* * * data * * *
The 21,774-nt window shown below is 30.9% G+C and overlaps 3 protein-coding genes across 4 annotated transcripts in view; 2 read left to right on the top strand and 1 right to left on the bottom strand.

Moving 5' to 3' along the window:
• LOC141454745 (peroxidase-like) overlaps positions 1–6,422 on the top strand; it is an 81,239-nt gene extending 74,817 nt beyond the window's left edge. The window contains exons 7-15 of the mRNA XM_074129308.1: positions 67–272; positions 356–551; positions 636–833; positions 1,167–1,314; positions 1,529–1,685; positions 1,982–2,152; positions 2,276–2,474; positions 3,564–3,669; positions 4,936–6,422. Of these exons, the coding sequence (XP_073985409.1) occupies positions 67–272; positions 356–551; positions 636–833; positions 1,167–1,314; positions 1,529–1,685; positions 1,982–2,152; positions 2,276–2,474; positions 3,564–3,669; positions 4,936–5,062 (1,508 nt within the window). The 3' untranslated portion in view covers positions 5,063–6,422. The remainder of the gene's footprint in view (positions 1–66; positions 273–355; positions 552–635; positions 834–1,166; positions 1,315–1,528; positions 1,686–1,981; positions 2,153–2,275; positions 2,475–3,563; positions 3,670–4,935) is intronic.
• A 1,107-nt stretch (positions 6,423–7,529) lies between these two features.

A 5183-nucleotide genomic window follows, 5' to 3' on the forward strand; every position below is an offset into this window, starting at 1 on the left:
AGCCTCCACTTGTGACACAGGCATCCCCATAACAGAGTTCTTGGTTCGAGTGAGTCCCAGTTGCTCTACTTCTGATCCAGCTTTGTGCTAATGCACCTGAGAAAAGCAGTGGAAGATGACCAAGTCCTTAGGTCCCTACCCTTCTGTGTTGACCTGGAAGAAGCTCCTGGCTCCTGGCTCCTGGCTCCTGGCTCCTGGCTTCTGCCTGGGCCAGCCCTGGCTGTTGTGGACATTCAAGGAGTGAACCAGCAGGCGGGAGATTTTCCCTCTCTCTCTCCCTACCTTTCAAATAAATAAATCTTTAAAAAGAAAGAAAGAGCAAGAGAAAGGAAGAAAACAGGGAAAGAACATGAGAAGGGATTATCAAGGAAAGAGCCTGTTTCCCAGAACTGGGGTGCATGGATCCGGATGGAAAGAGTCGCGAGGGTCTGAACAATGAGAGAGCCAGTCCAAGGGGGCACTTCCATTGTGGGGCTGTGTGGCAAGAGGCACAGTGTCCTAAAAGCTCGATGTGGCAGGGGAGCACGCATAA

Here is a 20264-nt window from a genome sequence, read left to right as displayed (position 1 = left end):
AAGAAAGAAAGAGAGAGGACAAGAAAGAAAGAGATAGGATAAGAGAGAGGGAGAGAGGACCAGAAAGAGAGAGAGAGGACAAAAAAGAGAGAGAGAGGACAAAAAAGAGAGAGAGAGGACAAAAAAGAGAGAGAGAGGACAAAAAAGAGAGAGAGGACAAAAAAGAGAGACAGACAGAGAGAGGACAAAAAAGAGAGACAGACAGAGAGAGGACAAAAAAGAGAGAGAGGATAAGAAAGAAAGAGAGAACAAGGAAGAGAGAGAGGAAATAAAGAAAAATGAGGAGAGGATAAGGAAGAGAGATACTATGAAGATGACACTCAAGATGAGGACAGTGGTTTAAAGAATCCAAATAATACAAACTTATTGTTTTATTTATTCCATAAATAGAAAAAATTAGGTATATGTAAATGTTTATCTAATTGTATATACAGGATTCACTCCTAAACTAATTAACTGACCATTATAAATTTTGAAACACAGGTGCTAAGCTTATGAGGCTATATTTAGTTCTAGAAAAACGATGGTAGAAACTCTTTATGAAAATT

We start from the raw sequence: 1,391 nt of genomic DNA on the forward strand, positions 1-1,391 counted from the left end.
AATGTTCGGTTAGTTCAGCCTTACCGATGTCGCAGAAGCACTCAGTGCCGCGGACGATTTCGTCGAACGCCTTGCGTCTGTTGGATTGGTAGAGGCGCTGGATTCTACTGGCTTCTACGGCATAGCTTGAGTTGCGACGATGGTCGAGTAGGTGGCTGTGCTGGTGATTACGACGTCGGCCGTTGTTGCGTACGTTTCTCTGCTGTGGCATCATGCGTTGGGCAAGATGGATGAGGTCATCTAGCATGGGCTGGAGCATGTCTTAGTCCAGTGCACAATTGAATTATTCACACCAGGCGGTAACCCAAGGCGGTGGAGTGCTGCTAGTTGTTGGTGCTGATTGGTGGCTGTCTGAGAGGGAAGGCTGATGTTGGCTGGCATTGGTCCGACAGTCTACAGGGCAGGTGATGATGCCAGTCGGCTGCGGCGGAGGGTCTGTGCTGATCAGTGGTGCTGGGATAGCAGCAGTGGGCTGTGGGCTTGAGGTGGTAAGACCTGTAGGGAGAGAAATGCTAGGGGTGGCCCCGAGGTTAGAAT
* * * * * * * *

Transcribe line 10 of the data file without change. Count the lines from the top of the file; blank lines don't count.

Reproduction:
AATGTTCGGTTAGTTCAGCCTTACCGATGTCGCAGAAGCACTCAGTGCCGCGGACGATTTCGTCGAACGCCTTGCGTCTGTTGGATTGGTAGAGGCGCTGGATTCTACTGGCTTCTACGGCATAGCTTGAGTTGCGACGATGGTCGAGTAGGTGGCTGTGCTGGTGATTACGACGTCGGCCGTTGTTGCGTACGTTTCTCTGCTGTGGCATCATGCGTTGGGCAAGATGGATGAGGTCATCTAGCATGGGCTGGAGCATGTCTTAGTCCAGTGCACAATTGAATTATTCACACCAGGCGGTAACCCAAGGCGGTGGAGTGCTGCTAGTTGTTGGTGCTGATTGGTGGCTGTCTGAGAGGGAAGGCTGATGTTGGCTGGCATTGGTCCGACAGTCTACAGGGCAGGTGATGATGCCAGTCGGCTGCGGCGGAGGGTCTGTGCTGATCAGTGGTGCTGGGATAGCAGCAGTGGGCTGTGGGCTTGAGGTGGTAAGACCTGTAGGGAGAGAAATGCTAGGGGTGGCCCCGAGGTTAGAAT